I think the government should embark on a positive educational program in regard to this bill. Currently, we have a law that says that when an emergency vehicle approaches a vehicle you must move to the right-hand side of the road, get out of the way, let them go do their work, pull over to the right and stop. That's if an emergency vehicle is coming behind you and you hear the sirens, the bells perhaps, and of course the red lights flashing. You are to pull over to the right. Now we have a piece of legislation introduced here that requires vehicles in certain circumstances to pull to the left. So I think it would be prudent of the government to do positive, non-partisan advertising and explain to the public the situations whereby one is required to pull to the right-hand side of the road for emergency vehicles and in other situations you must pull to the left-hand side. I think we should certainly have the driving public understand what is required in both cases, and in all cases.

It's also interesting to note anecdotally, talking to the public and with some police officers, that the current law whereby a vehicle must pull over to the right has a fine to it. Yes, it does. So does this piece of legislation, Bill 191, have fines attached to it. But they tell me that people cherish the points on their licences. They don't want to have demerit points. Neither one of these pieces of legislation allows for points to be taken away from those who have an infraction under either one of these two laws in Ontario, should Bill 191 be passed. I know that people cherish their driving licence points. I further state that that perhaps also has an effect on their insurance rate, and people want to make sure their insurance rate is kept at a reasonable level, so they drive with that in mind.

Also on our highways, as mentioned by many, we have police officers, fire, ambulance and other emergency vehicles, and volunteer firefighters are on the scene as well. I would hope that the Minister of Transportation and the Minister of Public Safety would look at Bill 153, the Safety in Highway Construction Zones Statute Law Amendment Act, introduced by myself as a private member's bill. This bill would ensure and enhance the safety of our construction workers. Bill 153, introduced December 12, 2001, implements the recommendations made by the coroner's jury as a result of the inquest into the death of Dick Van Rooyen. Mr Van Rooyen was a construction worker killed in the Ridgetown area on Highway 401. Mr Van Rooyen's accident, his untimely death, occurred on Carnage Alley, on the 401, which happens to be the section of the 401 that's in my riding.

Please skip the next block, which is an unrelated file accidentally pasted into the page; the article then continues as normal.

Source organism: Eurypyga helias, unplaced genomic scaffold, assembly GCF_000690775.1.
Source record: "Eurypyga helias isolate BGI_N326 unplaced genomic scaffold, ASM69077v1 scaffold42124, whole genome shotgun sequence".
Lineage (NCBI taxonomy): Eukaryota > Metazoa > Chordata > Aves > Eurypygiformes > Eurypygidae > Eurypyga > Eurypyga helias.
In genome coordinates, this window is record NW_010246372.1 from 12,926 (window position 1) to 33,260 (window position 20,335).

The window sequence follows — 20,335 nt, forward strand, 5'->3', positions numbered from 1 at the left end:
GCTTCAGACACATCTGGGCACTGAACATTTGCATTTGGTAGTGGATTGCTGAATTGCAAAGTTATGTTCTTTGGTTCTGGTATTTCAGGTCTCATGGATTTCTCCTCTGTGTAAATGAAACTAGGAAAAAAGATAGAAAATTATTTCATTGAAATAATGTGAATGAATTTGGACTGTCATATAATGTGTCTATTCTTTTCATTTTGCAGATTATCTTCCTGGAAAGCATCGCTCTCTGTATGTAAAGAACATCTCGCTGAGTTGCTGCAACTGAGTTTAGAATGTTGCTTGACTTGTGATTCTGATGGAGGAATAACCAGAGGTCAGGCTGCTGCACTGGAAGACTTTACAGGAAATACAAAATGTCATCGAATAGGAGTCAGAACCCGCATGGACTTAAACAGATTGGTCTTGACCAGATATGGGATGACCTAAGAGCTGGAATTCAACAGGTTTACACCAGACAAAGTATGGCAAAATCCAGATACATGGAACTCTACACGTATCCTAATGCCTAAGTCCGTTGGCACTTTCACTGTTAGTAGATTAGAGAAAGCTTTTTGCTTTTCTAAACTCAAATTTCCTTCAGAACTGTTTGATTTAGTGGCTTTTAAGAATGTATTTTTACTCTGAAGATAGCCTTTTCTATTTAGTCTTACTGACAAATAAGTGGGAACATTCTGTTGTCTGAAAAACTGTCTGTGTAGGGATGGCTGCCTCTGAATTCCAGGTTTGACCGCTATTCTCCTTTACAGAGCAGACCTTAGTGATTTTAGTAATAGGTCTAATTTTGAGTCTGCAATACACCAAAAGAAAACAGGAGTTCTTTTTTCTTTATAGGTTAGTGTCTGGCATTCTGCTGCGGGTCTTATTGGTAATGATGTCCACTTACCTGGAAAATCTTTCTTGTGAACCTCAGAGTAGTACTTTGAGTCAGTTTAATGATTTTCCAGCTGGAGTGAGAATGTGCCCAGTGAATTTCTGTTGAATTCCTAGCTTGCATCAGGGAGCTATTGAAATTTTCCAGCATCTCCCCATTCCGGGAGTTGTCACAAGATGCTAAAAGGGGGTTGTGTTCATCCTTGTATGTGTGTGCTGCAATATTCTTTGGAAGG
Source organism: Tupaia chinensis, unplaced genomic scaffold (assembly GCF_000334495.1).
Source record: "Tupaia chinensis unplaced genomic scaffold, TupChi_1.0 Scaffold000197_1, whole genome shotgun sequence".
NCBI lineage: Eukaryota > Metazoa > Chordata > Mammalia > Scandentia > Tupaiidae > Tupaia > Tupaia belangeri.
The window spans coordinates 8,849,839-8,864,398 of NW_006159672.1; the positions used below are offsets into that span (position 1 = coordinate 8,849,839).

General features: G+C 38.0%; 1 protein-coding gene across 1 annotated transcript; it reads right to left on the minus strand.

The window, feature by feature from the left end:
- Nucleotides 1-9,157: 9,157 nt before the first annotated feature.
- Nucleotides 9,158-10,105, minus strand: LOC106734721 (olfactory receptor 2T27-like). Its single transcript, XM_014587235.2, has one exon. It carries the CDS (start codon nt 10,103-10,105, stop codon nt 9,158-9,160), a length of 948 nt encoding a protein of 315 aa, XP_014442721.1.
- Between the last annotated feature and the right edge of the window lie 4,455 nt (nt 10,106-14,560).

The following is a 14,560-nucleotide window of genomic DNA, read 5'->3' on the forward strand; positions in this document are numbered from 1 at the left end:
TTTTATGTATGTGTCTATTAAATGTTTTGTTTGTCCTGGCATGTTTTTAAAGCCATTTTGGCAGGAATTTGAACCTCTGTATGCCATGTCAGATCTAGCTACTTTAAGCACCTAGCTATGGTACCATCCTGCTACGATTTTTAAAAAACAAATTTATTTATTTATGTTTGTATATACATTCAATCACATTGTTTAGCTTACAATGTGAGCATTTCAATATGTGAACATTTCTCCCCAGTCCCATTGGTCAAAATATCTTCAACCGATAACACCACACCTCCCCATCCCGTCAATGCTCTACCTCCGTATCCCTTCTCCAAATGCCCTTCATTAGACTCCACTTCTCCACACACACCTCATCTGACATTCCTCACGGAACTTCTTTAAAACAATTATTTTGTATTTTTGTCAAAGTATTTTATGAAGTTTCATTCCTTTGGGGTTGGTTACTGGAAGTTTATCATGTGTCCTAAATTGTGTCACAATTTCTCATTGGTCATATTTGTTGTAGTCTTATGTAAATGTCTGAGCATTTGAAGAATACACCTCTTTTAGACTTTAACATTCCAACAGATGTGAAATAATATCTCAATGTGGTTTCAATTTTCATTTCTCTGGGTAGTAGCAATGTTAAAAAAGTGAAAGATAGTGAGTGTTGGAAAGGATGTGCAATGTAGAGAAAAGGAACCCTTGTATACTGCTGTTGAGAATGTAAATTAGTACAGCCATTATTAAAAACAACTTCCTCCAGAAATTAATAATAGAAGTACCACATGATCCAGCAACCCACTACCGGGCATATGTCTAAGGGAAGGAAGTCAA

If the government would just take this bill and run with it; call it your own. Take this bill and protect our construction workers as well. It would amend the Highway Traffic Act by increasing the penalties if convicted of a driving offence in a construction zone. It would permit municipalities to designate construction zones as community safety zones. It would double the fines for speeding through construction zones -- we would double the fines through construction zones, a strong deterrent -- and it provides for the doubling of demerit points on that offence. The demerit points I was just talking about under Bill 191 would not be affected, nor are they put in place for those who fail to pull to the right for an emergency vehicle.

It also provides that traffic should be diverted to the other side of the road, with the contractor supplying a written traffic protection plan. By "the other side of the road" -- we're talking about the 400 series highways.

I have talked to construction workers who favour this bill. It is supported by the Construction Safety Association of Ontario, the Ontario Road Builders' Association and the Transportation Health and Safety Association of Ontario. I say to the government, take this bill, take it upon yourselves, bring it in under the Ministry of Transportation or perhaps -- the minister is here tonight -- the Ministry of Public Safety and Security and have it passed so that we can protect our construction workers.

I have talked to construction persons who, while working, have had rakes and shovels taken right out of their hands by cars and other vehicles going by. That's very close. They were very fortunate they weren't injured or killed. Mr Van Rooyen was killed. Not only that, it's gotten to the point where the tolerance of people going through construction zones appears to be challenged. They will throw things at construction workers. Can you imagine a car or any other motorized vehicle moving at a high rate of speed and they're throwing pop cans at construction workers? At the very least, let's slow these vehicles down and ensure a degree of safety for construction workers, and let's do it in the name of Dick Van Rooyen. As a matter of fact, Mr Van Rooyen's name appears in the title of the bill, in his memory. I'm pleased that the family has worked along with me in this regard.


So we have demerit points that will be doubled, we have fines that will be doubled, and where a court or judge has convicted a person for a contravention of subsection (14.1) and has determined that the person convicted was driving at a rate of speed of 50 or more kilometres per hour greater than the maximum speed limit, the court may suspend the driver's licence of that person for a period of not more than 60 days.